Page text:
The operation and the road to recoveryAfter a 9-hour operation I woke in the ICU.
The first 5 days in hospital were rough. Whist in the ICU I experienced a collapsed lung and repeated atrial fibrillation. Although these are common symptoms after having had surgery, these issues caused me to stay in the ICU a little longer than the nurses and doctors would have hoped. And due to Covid 19 procedures in place I couldn’t have any visitors come over the 6 days that I was in St Thomas Hospital, this likely caused my family and friends more stress than myself as I wasn’t in the clearest of minds whilst on the pain medication which was making my texts and phone calls tough to understand.
St Thomas hospital and the staff were brilliant. I was in the total unknown and they made everything as smooth as possible, they seemed to genuinely care which made all the difference when you are struggling. The consultant Mr Giovanni Luchesse did a truly incredible job; during the procedure he decided that the valve was in a condition that could be repaired instead of replacing it with a mechanical one. I was able to speak to Mr Luchesse before leaving the hospital and he guided me through what he did and how It went. To this day I am still in total awe with how surgeons can what they do, this is definitely to years of pioneering medical research, helping improve the treatment for patients.
Once I was back home each day got smoother, my resting heart rate surprisingly dropped quickly, and the wound was little work, healing nicely. My sternum however, had taken a beating, it needed to be cracked and opened for the surgery. This meant I had very little range of movement, making small tasks such as getting out of bed, sitting in a chair or just getting dressed incredibly difficult for the first 3 weeks or so. Luckily, I live with my partner, Sarah, who was able to do pretty much everything for me which I am forever grateful for.
I am very goal orientated so I set myself targets of activity to achieve. I wanted to be outside and moving everyday pretty much immediately from when I got back home. I started off with a 3-minute incredibly slow walk and as each day went by, I was able to increase the time on feet consistently. Not only did this help with my general mood, but I’m sure it was also helping with the sternum and chest recovery, allowing for the range of motion to come back.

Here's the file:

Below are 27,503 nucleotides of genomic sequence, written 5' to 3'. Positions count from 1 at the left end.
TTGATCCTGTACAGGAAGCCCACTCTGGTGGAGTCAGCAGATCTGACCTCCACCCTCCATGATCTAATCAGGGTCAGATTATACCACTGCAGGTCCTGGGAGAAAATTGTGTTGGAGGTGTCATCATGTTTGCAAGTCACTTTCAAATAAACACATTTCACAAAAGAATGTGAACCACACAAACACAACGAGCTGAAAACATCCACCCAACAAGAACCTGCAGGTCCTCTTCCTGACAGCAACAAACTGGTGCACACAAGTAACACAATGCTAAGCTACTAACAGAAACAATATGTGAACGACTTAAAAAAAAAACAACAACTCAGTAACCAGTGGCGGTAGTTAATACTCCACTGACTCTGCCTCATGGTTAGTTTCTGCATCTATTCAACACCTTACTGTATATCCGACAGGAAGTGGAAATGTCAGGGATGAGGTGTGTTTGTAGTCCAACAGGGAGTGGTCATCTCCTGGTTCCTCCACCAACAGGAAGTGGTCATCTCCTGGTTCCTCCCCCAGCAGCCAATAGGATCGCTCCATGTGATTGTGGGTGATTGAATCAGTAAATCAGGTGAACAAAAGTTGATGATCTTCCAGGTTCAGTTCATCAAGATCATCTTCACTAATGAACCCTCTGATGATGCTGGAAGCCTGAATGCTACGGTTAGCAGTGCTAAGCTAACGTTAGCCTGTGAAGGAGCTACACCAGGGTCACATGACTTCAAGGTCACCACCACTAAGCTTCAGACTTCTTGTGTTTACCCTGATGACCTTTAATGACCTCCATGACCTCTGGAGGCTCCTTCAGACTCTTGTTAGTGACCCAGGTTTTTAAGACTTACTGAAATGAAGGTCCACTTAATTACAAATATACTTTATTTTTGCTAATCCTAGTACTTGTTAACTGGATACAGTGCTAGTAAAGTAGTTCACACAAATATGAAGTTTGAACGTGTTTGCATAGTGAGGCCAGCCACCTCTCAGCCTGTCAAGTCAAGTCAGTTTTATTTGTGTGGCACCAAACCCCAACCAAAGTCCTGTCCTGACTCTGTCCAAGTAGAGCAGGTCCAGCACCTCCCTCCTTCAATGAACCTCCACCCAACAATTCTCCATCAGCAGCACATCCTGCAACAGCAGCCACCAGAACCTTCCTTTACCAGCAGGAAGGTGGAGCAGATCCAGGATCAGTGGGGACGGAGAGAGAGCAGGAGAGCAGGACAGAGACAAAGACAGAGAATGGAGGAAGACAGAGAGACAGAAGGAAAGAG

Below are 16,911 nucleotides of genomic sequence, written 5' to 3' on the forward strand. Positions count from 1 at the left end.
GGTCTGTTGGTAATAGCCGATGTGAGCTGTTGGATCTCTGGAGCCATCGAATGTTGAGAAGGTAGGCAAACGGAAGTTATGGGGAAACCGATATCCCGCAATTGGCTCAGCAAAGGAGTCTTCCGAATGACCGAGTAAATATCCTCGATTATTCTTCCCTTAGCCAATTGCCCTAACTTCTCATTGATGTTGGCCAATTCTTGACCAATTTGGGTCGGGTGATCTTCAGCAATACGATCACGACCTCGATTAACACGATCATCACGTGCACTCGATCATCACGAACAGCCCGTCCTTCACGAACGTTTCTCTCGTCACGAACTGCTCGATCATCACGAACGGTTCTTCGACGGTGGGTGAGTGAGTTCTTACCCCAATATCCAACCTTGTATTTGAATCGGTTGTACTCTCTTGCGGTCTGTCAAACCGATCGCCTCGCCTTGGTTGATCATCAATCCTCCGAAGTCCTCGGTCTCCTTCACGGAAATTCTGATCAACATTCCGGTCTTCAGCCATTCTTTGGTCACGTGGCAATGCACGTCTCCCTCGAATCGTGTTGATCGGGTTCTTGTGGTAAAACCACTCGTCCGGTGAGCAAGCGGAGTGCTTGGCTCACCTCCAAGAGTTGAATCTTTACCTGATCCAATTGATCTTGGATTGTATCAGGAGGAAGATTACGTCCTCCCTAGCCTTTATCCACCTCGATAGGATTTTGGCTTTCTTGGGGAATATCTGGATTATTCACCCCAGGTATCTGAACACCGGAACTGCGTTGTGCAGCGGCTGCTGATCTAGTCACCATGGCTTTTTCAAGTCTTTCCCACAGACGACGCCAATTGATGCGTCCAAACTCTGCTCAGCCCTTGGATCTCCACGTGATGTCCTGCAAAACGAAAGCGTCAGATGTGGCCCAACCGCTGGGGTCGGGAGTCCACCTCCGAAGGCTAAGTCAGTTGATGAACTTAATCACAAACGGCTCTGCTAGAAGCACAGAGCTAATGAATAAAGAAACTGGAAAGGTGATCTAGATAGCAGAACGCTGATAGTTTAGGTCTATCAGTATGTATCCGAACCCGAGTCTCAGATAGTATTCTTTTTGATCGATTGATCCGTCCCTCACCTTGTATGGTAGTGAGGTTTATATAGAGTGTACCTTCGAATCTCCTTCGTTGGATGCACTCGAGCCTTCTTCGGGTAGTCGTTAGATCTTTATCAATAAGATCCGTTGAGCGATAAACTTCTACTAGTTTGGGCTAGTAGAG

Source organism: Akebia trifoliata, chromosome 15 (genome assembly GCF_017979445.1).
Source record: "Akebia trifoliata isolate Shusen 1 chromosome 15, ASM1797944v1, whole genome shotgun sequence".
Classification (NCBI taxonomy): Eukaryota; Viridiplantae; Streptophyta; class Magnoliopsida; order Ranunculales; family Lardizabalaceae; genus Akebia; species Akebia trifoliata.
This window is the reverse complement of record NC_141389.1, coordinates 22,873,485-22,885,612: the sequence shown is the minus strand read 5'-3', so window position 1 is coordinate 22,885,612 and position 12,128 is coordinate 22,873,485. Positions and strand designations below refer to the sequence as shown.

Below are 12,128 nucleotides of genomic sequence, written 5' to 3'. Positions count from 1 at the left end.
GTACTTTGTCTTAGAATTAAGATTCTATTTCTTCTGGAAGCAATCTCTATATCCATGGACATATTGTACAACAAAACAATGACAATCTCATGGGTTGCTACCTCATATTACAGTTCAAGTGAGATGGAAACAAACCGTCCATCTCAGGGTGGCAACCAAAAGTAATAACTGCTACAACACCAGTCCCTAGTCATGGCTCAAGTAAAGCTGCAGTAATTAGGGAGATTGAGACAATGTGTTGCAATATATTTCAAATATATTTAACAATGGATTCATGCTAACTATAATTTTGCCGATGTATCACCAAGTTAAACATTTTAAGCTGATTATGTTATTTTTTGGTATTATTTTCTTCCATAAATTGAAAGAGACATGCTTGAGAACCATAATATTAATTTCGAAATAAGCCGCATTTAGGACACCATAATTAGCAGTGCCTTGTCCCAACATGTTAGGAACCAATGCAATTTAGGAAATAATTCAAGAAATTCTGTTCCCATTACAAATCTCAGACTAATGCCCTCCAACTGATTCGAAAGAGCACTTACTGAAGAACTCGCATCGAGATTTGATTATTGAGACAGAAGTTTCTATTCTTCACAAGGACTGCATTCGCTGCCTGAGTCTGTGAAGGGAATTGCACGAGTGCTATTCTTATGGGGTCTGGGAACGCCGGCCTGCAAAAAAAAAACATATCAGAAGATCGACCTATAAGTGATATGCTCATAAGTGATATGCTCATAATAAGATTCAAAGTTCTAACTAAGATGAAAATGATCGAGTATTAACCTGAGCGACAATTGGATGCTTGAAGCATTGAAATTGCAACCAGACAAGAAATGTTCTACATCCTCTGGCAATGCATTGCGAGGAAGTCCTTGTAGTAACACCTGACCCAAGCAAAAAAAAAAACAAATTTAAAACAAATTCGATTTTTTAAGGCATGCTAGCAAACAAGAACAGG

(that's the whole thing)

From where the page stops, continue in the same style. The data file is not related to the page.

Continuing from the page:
Luckily my body reacted positively, and my overall health has been going well since the operation. With help from Up & Running and the team at my store I was able to really stagger getting back into work so I could drop days and move hours depending on how I was feeling and not have to stress about it. Exercise-wise I did a lot of walking and on Easter Sunday I did my first jog. I’m back jogging and running when I can albeit not to the intensity or duration before the surgery. But I’m sure it will come back in time. I haven’t experienced any symptoms that I had with the heart previously, so the outlook is good.
Why this partnership matters
I’m really looking forward to this partnership, obviously it is something that I have been personally affected by. My siblings and some of my mates have been checked as a result of me having problems, so if this new partnership can create awareness, increase heart screening opportunities, raise funds for even more vital research or just help with people getting support it will mean a great deal and will truly change and shape lives.
Up & Running have stores up and down the country and I hope that by sharing my story it can help all runners to get a screening if they feel something isn't right. The stores are right amongst local communities which will allow Heart Research UK to be front and centre in the effort to fight heart disease.
I’m excited to see what can be achieved together. Thank you for taking the time to read a bit about my story and experiences and for helping support Heart Research UK, if you would like to know more details on the partnership then click here.